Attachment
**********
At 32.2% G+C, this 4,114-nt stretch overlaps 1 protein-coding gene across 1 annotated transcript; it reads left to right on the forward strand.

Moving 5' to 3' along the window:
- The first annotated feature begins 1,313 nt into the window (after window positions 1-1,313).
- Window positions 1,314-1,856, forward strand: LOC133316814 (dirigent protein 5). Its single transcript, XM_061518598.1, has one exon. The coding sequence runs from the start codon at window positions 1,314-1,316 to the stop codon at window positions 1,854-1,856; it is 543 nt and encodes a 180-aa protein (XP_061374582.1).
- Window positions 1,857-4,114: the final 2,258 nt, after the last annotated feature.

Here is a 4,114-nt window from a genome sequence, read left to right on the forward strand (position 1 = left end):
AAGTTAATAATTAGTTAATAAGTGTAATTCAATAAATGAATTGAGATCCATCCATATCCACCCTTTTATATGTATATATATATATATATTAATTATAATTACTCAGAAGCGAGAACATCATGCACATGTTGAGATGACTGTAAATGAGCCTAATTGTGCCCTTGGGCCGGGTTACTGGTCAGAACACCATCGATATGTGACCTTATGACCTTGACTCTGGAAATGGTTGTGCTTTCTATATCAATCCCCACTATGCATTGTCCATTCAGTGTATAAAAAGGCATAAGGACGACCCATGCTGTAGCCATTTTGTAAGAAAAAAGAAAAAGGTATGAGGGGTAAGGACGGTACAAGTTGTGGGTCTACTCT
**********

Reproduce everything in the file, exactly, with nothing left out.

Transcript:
At 32.2% G+C, this 4,114-nt stretch overlaps 1 protein-coding gene across 1 annotated transcript; it reads left to right on the forward strand.

Moving 5' to 3' along the window:
- The first annotated feature begins 1,313 nt into the window (after window positions 1-1,313).
- Window positions 1,314-1,856, forward strand: LOC133316814 (dirigent protein 5). Its single transcript, XM_061518598.1, has one exon. The coding sequence runs from the start codon at window positions 1,314-1,316 to the stop codon at window positions 1,854-1,856; it is 543 nt and encodes a 180-aa protein (XP_061374582.1).
- Window positions 1,857-4,114: the final 2,258 nt, after the last annotated feature.

Here is a 4,114-nt window from a genome sequence, read left to right on the forward strand (position 1 = left end):
AAGTTAATAATTAGTTAATAAGTGTAATTCAATAAATGAATTGAGATCCATCCATATCCACCCTTTTATATGTATATATATATATATATTAATTATAATTACTCAGAAGCGAGAACATCATGCACATGTTGAGATGACTGTAAATGAGCCTAATTGTGCCCTTGGGCCGGGTTACTGGTCAGAACACCATCGATATGTGACCTTATGACCTTGACTCTGGAAATGGTTGTGCTTTCTATATCAATCCCCACTATGCATTGTCCATTCAGTGTATAAAAAGGCATAAGGACGACCCATGCTGTAGCCATTTTGTAAGAAAAAAGAAAAAGGTATGAGGGGTAAGGACGGTACAAGTTGTGGGTCTACTCT